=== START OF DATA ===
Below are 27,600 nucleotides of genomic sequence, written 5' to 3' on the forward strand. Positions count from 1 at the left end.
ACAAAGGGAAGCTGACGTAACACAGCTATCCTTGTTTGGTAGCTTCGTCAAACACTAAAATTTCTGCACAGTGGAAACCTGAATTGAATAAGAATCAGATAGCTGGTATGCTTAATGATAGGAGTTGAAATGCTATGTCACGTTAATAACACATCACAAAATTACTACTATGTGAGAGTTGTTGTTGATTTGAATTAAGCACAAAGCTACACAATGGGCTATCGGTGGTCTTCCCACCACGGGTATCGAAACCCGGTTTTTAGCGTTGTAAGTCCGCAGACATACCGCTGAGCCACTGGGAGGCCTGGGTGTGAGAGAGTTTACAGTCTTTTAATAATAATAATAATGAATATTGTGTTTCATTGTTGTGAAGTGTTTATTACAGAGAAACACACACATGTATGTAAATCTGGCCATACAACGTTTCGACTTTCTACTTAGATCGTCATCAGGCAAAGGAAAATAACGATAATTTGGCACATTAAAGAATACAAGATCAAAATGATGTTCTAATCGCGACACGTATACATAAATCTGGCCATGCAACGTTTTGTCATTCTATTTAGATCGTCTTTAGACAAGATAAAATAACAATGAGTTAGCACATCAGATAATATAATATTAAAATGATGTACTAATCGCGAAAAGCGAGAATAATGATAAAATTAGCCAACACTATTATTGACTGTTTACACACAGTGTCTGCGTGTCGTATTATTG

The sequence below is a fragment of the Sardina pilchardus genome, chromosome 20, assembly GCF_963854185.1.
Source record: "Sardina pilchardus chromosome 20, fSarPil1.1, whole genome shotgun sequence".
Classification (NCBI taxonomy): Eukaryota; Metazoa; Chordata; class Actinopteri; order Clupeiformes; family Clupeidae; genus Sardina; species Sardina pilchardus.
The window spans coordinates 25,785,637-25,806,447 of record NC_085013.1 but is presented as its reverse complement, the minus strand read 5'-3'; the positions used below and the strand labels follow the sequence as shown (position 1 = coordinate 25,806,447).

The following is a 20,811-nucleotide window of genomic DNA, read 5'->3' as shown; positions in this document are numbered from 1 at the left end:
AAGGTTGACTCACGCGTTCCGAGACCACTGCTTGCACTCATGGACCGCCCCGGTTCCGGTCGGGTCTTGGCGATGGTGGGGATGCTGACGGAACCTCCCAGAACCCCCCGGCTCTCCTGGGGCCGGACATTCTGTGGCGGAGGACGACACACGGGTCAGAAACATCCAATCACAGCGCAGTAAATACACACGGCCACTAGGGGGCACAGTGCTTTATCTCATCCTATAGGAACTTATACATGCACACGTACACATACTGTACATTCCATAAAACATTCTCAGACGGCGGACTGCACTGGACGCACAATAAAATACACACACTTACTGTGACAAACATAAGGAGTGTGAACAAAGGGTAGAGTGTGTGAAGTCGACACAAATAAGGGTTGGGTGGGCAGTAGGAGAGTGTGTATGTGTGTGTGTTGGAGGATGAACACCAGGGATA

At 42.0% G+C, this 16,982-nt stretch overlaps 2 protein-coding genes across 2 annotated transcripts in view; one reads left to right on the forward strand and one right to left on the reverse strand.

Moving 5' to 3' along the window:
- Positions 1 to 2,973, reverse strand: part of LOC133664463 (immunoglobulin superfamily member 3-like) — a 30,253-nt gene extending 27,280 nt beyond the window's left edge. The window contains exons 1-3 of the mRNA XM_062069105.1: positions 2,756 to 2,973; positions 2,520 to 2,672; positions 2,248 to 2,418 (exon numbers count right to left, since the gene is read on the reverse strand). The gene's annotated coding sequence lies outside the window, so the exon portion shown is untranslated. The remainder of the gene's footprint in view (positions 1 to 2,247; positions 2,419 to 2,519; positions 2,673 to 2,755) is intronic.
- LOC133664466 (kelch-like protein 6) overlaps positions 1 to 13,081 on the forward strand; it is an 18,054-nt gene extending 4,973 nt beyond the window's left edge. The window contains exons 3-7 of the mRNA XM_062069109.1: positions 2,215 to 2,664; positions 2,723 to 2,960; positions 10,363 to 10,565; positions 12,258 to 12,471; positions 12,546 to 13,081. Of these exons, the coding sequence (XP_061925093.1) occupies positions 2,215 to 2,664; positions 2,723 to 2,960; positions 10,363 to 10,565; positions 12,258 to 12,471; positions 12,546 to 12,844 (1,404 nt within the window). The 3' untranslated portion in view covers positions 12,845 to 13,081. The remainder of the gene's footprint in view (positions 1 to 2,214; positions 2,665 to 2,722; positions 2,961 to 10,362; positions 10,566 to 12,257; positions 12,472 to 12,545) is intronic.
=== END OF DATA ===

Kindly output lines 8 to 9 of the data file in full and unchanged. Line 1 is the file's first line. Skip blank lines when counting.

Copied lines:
AAGGTTGACTCACGCGTTCCGAGACCACTGCTTGCACTCATGGACCGCCCCGGTTCCGGTCGGGTCTTGGCGATGGTGGGGATGCTGACGGAACCTCCCAGAACCCCCCGGCTCTCCTGGGGCCGGACATTCTGTGGCGGAGGACGACACACGGGTCAGAAACATCCAATCACAGCGCAGTAAATACACACGGCCACTAGGGGGCACAGTGCTTTATCTCATCCTATAGGAACTTATACATGCACACGTACACATACTGTACATTCCATAAAACATTCTCAGACGGCGGACTGCACTGGACGCACAATAAAATACACACACTTACTGTGACAAACATAAGGAGTGTGAACAAAGGGTAGAGTGTGTGAAGTCGACACAAATAAGGGTTGGGTGGGCAGTAGGAGAGTGTGTATGTGTGTGTGTTGGAGGATGAACACCAGGGATA

At 42.0% G+C, this 16,982-nt stretch overlaps 2 protein-coding genes across 2 annotated transcripts in view; one reads left to right on the forward strand and one right to left on the reverse strand.